Like Wu-Tang Clan’s Enter The Wu-Tang: 36 Chambers, A Tribe Called Quest’s third album, Midnight Marauders was also released on November 9, 1993.

In celebration of the album’s 20th anniversary, MySpace Music recently talked to 16 music artists about their best memories regarding Midnight Marauders as each gave different accounts.

Curren$y said everything about the group and the album influenced him. He also says its importance is still relevant today.

“I’m such a fan of that album,” he said when asked about the 20-year old album. “I love the artwork and everything they did to support their videos at the time, they’re still around. They still play ATCQ’s videos from that album and you can’t even ask a rapper for their Top 5 videos, without one of those videos in it. With that being said, this far down the line, for us to even talk about Midnight Marauders right now, shows its impact. There’s shoes dedicated to the album, too, the [Air Jordan I Retro High Strap.]”

When fellow Queens, New York native Pharoahe Monch was asked about the album, he said Tribe, specifically Q-Tip, captured the essence of his hometown well, and that “Electric Relaxation” and “Midnight” are his favorite songs.

“Tribe influenced everyone who listened to this album musically,” he said. “Q-Tip would always blow me away with his word selection and vocabulary. He personified the art of captivating the listener with just one word in a verse—it would be something no one had used before and was so essential to the song and rhyme pattern. For my favorite song I want to say ‘Electric Relaxation’ but ‘Midnight’ captured Queens so much for me being from Southside Jamaica. Queens has a way of being still and quiet and almost suspended in time; that stillness often gets mistaken for a calmness in a good way but people from Queens understand the darkness that is this calm I speak of. It’s actually kind of scary, sort of like danger is lurking. It’s the calmness before something really tragic happens and for me Tribe captured the essence of that on ‘Midnight.'”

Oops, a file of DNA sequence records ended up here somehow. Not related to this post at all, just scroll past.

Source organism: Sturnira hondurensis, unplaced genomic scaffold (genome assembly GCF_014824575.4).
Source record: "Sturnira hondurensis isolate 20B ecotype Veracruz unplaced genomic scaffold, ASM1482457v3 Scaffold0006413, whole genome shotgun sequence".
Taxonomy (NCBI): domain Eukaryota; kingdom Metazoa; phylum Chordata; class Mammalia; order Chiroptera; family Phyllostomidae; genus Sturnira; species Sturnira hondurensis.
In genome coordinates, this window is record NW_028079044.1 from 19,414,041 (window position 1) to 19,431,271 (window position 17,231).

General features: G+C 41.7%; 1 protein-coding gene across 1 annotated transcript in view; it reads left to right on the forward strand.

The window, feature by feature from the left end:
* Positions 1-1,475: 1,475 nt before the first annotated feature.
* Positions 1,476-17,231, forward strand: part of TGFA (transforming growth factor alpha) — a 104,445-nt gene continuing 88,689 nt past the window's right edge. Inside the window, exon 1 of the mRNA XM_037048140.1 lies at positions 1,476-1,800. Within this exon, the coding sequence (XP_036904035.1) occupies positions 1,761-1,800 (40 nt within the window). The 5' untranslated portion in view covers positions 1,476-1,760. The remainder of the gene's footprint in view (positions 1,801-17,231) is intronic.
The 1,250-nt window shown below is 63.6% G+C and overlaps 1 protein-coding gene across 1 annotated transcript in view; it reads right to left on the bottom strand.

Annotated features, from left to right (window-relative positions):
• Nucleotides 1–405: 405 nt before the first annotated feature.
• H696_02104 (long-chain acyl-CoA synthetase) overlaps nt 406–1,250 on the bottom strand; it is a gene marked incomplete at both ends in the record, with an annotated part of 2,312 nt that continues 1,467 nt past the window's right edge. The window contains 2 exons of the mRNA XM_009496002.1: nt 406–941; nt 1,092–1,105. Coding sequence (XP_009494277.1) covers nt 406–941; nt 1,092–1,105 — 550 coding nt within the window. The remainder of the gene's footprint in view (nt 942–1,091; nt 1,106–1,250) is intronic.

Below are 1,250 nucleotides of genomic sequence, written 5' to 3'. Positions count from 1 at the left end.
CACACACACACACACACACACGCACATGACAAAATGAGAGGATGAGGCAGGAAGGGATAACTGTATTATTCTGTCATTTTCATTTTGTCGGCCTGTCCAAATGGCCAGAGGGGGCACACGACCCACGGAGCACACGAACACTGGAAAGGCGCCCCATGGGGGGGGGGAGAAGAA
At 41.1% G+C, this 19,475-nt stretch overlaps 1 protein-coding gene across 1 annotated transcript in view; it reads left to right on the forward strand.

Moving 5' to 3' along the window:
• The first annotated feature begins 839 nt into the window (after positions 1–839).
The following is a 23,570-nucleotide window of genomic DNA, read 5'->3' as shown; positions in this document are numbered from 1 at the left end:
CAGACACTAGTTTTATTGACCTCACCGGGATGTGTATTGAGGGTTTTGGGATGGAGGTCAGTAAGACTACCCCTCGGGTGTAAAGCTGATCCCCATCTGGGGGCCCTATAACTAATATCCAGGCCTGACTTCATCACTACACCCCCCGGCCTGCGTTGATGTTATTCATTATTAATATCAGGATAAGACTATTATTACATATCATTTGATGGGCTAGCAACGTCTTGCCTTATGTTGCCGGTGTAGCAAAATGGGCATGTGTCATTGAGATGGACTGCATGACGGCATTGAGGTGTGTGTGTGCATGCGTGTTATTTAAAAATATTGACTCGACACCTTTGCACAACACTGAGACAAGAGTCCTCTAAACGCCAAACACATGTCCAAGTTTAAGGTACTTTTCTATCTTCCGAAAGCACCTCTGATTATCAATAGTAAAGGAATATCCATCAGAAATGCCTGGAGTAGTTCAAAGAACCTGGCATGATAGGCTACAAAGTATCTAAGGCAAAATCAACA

Phonte also weighed in on the impact Midnight Marauders had on him initially.

“The first time I heard Midnight Marauders I was on the bus on my way to a wrestling match,” Phonte recalled. “I was in ninth grade in high school. I had the tape and for some reason I just put it in and the introduction came on—[Mimics female announcer voice] ‘Hello, this is your Midnight Marauder program…’—and I was like, What is this shit? It’s crazy! I let it play and I remember turning the tape over and hearing “Electric Relaxation” and, man, it was over. I don’t even remember if we won the wrestling match that day.”

He continued by saying he related to Q-Tip more than Phife Dawg when it came to the emceeing/producing side.

I think I kinda related with Q-Tip a little bit more than Phife ’cause when I was young my voice was kinda nasally and a bit like Q-Tip’s so I sided with him more. Plus Q-Tip made beats and I used to try and make beats when I was younger. But Phife was dope as well, you know, they definitely had a chemistry that was incredible. They played off each other well and they balanced each other out.

Read the full piece by MySpace here including recounts from RJD2, Buckshot, IAMSU!, Don Cannon, Black Milk and more.

RELATED: Kanye West Adds A Tribe Called Quest To “Yeezus” Tour Dates